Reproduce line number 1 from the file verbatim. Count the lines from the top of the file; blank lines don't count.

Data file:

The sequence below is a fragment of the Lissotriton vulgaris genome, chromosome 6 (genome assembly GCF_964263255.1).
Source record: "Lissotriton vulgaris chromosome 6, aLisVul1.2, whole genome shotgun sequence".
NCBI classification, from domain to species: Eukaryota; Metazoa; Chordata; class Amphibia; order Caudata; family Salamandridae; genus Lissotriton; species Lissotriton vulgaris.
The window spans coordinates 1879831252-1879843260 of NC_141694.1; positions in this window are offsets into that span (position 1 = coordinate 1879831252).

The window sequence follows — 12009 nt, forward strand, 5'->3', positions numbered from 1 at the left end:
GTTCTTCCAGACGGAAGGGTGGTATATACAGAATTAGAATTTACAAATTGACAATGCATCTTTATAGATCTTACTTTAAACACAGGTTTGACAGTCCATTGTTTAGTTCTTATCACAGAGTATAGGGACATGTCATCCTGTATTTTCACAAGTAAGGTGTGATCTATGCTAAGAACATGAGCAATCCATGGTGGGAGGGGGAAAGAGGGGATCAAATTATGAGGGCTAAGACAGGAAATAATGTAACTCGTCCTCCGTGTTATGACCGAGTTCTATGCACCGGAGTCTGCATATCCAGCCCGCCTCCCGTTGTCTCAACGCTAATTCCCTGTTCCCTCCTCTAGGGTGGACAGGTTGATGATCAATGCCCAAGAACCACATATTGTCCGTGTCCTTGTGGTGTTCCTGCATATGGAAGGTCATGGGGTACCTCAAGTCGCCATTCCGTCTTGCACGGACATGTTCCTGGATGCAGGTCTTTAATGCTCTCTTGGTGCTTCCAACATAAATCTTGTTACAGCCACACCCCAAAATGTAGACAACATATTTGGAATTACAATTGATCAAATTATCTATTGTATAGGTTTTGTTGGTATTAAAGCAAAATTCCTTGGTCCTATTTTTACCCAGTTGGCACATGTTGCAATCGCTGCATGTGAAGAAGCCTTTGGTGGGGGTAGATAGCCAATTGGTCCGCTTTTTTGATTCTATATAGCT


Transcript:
The sequence below is a fragment of the Lissotriton vulgaris genome, chromosome 6 (genome assembly GCF_964263255.1).